A 6.3-magnitude earthquake struck off the coast of Taiwan on Monday afternoon, according to the US Geological Survey, with buildings in capital Taipei sent swaying.
The offshore quake hit just before 2:30 pm (0630 GMT) at a depth of 27 kilometres (17 miles), about 70 kilometres southwest of Yonakuni, a Japanese island not far from Taiwan, according to the USGS report.
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Taiwan’s Central Weather Bureau said the shake, the fifth this year above a magnitude of 6.0, was felt across the island, though there were no immediate reports of damage.
“Hope everyone is safe… there could be some aftershocks and please be cautious,” New Taipei City Mayor Hou You-yi posted on Facebook.
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The Japan Meteorological Agency estimated the tremor at a magnitude of 6.6 and said it may prompt minor sea-level fluctuations, but has not issued a tsunami warning.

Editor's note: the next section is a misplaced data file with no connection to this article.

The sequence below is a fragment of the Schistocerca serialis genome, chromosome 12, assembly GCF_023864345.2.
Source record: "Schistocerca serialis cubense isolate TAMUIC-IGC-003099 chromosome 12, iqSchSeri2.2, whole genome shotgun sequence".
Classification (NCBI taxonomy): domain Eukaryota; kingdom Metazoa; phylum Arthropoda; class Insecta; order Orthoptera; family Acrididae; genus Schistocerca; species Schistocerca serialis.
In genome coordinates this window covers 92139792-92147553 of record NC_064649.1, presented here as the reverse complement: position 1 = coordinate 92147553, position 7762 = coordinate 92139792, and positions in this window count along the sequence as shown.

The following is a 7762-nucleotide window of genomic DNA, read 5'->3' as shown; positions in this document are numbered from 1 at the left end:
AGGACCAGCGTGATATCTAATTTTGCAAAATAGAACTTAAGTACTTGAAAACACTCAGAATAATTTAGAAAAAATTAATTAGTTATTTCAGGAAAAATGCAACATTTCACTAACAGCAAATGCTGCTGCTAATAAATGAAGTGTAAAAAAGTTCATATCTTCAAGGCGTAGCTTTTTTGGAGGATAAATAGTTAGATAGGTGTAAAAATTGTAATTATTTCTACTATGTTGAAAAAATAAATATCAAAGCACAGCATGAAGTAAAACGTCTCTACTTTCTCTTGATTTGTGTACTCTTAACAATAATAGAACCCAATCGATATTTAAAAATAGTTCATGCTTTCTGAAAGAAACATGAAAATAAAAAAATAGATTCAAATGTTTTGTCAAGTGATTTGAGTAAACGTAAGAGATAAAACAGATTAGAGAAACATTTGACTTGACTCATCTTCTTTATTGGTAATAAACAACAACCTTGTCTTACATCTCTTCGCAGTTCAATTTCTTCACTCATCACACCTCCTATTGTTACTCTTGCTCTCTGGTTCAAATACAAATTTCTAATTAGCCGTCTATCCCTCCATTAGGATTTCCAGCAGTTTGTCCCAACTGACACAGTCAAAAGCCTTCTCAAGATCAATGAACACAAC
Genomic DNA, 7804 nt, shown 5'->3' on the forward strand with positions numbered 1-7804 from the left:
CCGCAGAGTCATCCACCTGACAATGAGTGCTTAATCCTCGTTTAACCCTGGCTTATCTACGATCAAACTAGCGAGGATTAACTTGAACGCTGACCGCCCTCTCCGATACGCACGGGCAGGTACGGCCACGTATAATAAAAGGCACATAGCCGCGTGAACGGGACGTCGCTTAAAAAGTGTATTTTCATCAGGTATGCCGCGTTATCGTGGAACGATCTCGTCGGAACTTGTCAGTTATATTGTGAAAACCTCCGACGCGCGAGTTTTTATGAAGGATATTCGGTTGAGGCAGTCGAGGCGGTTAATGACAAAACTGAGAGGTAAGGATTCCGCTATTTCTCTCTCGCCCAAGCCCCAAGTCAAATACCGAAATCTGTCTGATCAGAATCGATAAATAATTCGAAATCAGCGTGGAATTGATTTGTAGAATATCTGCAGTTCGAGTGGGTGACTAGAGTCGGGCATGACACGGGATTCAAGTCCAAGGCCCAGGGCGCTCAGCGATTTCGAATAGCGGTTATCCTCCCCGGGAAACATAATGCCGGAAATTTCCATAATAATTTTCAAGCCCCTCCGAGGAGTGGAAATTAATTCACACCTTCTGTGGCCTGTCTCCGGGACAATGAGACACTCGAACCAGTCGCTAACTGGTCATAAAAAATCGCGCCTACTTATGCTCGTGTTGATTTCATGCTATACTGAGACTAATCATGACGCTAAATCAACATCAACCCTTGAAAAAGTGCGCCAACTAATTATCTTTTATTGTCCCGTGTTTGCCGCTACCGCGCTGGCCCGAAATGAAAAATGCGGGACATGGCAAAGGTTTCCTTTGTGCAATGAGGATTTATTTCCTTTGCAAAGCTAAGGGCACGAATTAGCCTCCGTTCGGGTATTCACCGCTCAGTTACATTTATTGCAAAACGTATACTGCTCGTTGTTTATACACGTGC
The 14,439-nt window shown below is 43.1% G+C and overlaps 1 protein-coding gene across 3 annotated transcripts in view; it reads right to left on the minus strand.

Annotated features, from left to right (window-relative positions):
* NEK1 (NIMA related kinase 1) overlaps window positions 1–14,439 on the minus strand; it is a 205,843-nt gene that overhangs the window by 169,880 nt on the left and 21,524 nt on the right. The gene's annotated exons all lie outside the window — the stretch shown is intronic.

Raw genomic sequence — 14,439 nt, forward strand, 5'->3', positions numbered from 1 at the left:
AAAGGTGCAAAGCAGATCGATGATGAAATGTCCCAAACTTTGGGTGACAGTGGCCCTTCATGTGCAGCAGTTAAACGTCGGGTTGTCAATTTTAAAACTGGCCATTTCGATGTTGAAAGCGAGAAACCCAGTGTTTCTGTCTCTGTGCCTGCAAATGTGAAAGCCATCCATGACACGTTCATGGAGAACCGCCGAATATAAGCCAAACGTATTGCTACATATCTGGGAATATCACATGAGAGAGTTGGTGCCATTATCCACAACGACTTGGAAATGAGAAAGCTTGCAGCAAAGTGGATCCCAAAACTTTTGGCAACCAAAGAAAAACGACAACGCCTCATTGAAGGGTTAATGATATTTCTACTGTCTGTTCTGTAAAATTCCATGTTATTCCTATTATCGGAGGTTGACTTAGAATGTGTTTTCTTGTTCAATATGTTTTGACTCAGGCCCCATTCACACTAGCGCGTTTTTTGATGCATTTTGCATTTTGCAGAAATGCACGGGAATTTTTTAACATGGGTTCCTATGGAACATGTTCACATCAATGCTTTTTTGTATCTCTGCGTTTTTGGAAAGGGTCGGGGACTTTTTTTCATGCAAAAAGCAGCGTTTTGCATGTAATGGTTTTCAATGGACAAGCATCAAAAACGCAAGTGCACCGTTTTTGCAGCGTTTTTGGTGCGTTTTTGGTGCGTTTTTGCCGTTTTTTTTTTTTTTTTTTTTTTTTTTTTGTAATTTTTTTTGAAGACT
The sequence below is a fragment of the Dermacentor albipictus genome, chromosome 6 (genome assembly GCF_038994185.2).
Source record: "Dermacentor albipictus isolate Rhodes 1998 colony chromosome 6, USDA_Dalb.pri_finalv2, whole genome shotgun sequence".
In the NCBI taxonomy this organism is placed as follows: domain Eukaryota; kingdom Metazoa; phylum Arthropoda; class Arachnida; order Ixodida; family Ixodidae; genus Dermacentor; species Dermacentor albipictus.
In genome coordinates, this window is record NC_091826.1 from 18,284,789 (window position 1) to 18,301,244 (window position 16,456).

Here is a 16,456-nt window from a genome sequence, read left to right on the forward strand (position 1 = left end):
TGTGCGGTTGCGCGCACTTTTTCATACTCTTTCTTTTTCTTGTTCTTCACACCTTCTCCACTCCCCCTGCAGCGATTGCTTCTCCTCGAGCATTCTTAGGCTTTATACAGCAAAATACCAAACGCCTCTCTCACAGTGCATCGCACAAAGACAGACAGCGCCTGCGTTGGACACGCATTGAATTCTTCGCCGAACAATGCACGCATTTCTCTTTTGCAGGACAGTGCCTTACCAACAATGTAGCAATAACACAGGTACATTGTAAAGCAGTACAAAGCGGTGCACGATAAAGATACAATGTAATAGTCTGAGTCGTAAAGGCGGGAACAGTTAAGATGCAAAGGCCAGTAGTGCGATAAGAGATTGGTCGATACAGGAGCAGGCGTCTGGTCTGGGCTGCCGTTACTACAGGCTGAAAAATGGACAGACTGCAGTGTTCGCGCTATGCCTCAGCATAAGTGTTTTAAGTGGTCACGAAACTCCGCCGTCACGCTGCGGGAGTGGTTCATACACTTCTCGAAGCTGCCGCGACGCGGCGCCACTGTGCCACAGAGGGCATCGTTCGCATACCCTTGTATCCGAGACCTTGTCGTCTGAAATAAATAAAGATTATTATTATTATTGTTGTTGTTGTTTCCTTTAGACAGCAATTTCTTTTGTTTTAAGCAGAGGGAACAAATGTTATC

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Taiwan and the surrounding area are regularly hit by earthquakes due to the nearby junction of two tectonic plates.
In March, a 6.7-magnitude earthquake that struck off Taiwan’s eastern coast rattled buildings and roused people from sleep, leaving one injured and collapsing a half-constructed bridge in the island’s east.
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Earthquakes of 6.0 or more can prove deadly, although much depends on where they strike and at what depth.
Taiwan experienced a quake of a similar magnitude in January when a 6.2 tremor hit the east coast. There was no widespread damage or injuries.